Let’s take a look at movies and music. Pirating was at its peak during the ‘90s and ‘00s as the advent of the internet allowed people to share illegal, copyrighted content via free download sites like Limewire. Now we have paid services like Netflix, Disney Plus, Spotify, and Apple Music, which provide a similar service whilst still paying creators. (Look, it’s not as profitable for creators as it used to be, but at least they’re drawing revenue in some form.)

Some people would argue that, in essence, Google and Facebook are acting like a big, legitimised Limewire. They’re providing others’ content for free, and wrapping it in ads that generate billions of dollars of revenue. Ads that would have previously been hosted on news media sites.

Sure, media companies could pull their sites from Google or Facebook. But let’s be honest here – Google holds an overwhelmingly large share of search in Australia. This means that media companies are left wielding little bargaining power over tech giants like Google and Facebook, whose huge market dominance means that they create the rules. The media is between a rock and a hard place here; pull their content to make a point, and they get less money. Continue as Google and Facebook currently demand, and they also get less money.

Claims from Big Tech that Australia’s Media Bargaining Code are inherently contradictory to the idea of the ‘free internet’ are conveniently missing the fact that the very ‘free internet’ they speak of is making the tech giants a lot of money. The argument of free and unimpeded access to all internet content also directly contravenes their own threats to remove news from Australian pages if they are made to adhere to the Code.

Beyond that, they both take advantage of targeted data from users who interact with news articles – data that directly benefits both Facebook and Google, making them even more dominant in the advertising space.

So why not just pursue changes to copyright legislation, so that it includes snippets of news, like in Germany or France? Well, it didn’t work out very well for German publishers. After the law was passed, Google refused to engage with the copyright collective representing publishers. To date, publishers in Germany have recovered little income from the legislation, and legal challenges are ongoing.

Similarly in France, Google attempted to avoid paying media companies for over a year, after copyright law was adjusted in 2019. This week, agreements were finalised in France for Google to pay a group of publishers up to a reported $98 million over three years, under a series of individual digital copyright deals that independent publishers say has left them in the dark.

This is not a new battle for the search giant. In Spain back in 2014, Google removed Spanish News sites from search worldwide when the courts ruled in favour of news companies.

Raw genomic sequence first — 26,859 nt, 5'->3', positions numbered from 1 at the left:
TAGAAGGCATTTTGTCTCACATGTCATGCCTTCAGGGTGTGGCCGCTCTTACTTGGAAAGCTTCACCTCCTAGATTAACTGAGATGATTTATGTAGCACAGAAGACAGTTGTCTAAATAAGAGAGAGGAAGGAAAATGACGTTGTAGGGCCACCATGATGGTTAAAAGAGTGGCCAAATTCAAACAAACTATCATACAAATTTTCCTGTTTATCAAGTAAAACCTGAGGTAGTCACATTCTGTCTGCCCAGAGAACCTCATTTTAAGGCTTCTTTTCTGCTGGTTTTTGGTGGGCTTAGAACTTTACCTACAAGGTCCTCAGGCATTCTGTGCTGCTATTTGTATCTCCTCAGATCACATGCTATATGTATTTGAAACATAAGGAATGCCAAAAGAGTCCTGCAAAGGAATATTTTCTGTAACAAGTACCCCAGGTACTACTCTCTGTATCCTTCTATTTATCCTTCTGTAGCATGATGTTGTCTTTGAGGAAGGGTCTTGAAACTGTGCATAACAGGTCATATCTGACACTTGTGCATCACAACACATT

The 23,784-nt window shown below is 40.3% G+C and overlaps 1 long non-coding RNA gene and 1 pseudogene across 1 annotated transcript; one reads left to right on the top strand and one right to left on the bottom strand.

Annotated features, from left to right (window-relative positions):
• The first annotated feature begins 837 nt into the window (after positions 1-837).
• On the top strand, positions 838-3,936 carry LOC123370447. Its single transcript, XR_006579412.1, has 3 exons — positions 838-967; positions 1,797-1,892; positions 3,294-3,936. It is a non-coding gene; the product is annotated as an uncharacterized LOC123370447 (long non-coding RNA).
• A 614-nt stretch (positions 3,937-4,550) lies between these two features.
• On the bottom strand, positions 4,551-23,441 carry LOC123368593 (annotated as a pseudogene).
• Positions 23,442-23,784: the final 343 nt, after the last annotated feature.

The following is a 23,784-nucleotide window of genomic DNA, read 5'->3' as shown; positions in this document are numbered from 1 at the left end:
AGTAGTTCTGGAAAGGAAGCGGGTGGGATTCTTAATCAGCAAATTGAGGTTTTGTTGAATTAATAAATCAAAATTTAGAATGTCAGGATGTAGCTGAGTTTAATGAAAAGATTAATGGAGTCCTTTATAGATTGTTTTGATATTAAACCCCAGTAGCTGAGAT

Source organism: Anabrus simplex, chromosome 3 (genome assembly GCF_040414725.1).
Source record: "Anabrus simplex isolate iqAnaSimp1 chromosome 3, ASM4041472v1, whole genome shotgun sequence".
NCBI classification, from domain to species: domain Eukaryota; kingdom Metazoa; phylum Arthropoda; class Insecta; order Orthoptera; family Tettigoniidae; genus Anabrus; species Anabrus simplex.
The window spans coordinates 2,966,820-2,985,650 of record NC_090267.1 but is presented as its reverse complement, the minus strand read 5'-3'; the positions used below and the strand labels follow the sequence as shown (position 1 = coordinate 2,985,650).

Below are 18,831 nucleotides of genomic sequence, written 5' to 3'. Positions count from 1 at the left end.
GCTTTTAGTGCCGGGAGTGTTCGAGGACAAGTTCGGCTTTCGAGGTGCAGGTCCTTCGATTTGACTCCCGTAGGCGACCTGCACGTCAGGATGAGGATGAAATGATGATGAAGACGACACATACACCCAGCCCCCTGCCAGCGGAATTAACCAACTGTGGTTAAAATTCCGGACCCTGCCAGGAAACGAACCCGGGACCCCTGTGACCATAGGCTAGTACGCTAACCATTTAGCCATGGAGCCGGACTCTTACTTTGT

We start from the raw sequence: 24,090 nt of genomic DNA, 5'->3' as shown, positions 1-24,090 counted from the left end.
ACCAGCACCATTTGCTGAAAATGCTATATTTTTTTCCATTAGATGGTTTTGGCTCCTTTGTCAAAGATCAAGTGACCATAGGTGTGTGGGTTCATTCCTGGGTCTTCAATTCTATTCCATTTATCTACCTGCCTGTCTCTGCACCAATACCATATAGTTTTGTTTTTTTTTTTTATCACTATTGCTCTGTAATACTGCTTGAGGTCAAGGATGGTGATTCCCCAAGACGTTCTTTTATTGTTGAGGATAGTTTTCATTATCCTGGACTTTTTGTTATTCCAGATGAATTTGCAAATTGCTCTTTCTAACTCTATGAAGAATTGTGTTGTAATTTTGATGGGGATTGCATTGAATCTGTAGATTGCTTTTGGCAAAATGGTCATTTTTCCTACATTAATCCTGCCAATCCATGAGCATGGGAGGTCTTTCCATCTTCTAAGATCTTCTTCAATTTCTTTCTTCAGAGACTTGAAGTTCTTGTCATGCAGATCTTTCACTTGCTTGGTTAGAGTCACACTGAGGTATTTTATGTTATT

Then there are the public optics of ongoing legal battles, and terse negotiations. Despite vocal opponents of the code within the tech industry, a recent survey showed 60% of Aussies supported regulation of Google and Facebook by the government. Meanwhile, Google’s attempts to sway public opinion with its recent pop up, leading to a video by Mel Silva, Managing Director for Google Australia, have largely fallen on deaf ears – in part due to the comparatively small amount of tax Google pays in Australia.

In 2019, it paid the public purse only around $100 million in tax from $4.8 billion in revenue. If my billionaire maths serves me correctly, that’s a tax rate of only 2%. This is mainly because of Google’s long-standing assertion that it doesn’t ‘really’ do business in Australia – booking the lion’s share of its ad revenue through the Singapore office, and declaring the Sydney HQ as an ‘agent’. Meanwhile, companies on similar income rates like BHP Iron Ore ($4.7 billion total income, $867 million tax paid) delivered almost eight times that into the public coffers.

It’s hard to imagine the public being sympathetic to an international conglomerate who is using tricky logic to justify a reduction in paying tax. However, it’s also worth noting that News Corp – perhaps the most vocal supporter of the News Media Bargaining Code – paid zero in tax that same year – so $100 million less than Google.

For the record, Nine – another vocal supporter of the legislation – paid $47 million on a $2.5 billion total income, about the same rate as Google. Seven West Media clocked $23 million tax on $1.8 billion total income (1.3%), Fairfax paid $1.6 million on $449 million in total income (0.35%), while Ten Network Holdings declared $337 million total income and paid zero tax also.

The Argument Against the News Media Bargaining Code

Allegations of tax chicanery aside, one of the main arguments against the Code emerging amongst the public is that media companies can make their own money via paywalls and advertising on their sites – which is very true. The problem is that this money is being increasingly sucked up by advertising giants like Google and Facebook, and the public have proven to dislike paywalls.